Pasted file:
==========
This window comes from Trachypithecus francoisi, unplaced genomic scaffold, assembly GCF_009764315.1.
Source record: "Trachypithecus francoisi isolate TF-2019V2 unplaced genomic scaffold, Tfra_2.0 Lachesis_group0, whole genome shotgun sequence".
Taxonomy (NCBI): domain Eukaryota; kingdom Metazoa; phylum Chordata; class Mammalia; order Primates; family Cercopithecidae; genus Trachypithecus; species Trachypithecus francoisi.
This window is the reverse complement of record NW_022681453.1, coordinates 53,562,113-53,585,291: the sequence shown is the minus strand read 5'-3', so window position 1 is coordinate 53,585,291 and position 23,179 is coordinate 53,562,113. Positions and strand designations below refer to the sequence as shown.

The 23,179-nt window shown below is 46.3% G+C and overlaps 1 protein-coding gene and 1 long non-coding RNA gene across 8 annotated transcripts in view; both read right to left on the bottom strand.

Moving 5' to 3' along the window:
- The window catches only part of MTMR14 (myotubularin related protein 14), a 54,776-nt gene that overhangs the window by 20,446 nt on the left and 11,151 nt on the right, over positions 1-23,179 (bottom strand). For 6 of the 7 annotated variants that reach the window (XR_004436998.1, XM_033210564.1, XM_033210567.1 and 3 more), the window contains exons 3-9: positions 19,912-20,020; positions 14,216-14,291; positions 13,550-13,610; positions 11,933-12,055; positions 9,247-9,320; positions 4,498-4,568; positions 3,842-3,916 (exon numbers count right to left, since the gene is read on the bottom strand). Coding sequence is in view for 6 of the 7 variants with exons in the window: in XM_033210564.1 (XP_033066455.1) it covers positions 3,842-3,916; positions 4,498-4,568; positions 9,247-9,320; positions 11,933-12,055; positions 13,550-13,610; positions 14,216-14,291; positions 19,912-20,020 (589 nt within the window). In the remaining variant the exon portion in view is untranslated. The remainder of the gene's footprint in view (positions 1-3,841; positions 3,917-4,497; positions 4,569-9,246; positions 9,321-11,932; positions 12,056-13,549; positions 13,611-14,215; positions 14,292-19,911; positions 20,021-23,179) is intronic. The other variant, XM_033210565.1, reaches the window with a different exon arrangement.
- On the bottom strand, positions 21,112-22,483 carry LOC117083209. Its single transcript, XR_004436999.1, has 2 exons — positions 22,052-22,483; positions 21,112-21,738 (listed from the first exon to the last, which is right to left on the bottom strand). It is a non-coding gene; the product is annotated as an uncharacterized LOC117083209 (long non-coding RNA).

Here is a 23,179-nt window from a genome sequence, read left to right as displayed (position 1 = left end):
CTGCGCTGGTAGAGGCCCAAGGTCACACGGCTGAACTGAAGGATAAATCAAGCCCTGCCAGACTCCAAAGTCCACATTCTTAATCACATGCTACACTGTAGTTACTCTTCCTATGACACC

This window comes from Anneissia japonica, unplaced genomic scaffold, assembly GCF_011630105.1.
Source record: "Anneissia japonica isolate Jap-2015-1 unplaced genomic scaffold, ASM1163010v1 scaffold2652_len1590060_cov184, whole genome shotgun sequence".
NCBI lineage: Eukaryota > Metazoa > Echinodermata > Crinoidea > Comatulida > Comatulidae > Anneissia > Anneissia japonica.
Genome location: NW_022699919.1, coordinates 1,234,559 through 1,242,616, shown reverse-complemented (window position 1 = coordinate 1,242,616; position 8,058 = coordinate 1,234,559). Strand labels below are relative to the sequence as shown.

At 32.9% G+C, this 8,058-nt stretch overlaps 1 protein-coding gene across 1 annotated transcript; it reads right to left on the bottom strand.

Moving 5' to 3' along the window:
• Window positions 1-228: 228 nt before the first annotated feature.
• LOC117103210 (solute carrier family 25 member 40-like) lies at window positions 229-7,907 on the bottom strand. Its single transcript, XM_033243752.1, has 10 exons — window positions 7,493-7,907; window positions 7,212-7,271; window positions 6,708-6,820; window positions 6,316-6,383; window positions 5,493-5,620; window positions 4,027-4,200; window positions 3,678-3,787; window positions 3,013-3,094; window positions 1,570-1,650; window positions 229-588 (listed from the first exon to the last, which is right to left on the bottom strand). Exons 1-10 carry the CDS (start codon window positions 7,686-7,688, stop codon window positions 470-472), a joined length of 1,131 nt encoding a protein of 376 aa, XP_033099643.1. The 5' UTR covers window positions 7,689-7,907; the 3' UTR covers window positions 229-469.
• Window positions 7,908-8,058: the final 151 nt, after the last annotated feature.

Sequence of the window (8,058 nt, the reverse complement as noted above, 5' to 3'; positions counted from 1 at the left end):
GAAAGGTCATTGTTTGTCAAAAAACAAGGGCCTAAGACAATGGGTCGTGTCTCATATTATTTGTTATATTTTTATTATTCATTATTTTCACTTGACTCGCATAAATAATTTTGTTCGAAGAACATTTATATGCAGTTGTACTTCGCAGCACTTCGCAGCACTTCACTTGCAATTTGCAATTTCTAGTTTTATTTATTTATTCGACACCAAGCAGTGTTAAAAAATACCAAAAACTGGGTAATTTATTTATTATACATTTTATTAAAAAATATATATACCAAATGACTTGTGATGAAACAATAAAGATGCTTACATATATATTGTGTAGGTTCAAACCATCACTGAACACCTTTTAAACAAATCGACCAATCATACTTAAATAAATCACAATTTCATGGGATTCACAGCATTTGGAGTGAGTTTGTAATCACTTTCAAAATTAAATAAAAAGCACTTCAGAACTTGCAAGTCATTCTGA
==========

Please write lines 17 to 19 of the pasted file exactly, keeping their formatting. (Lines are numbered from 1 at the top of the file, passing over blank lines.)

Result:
• Window positions 1-228: 228 nt before the first annotated feature.
• LOC117103210 (solute carrier family 25 member 40-like) lies at window positions 229-7,907 on the bottom strand. Its single transcript, XM_033243752.1, has 10 exons — window positions 7,493-7,907; window positions 7,212-7,271; window positions 6,708-6,820; window positions 6,316-6,383; window positions 5,493-5,620; window positions 4,027-4,200; window positions 3,678-3,787; window positions 3,013-3,094; window positions 1,570-1,650; window positions 229-588 (listed from the first exon to the last, which is right to left on the bottom strand). Exons 1-10 carry the CDS (start codon window positions 7,686-7,688, stop codon window positions 470-472), a joined length of 1,131 nt encoding a protein of 376 aa, XP_033099643.1. The 5' UTR covers window positions 7,689-7,907; the 3' UTR covers window positions 229-469.
• Window positions 7,908-8,058: the final 151 nt, after the last annotated feature.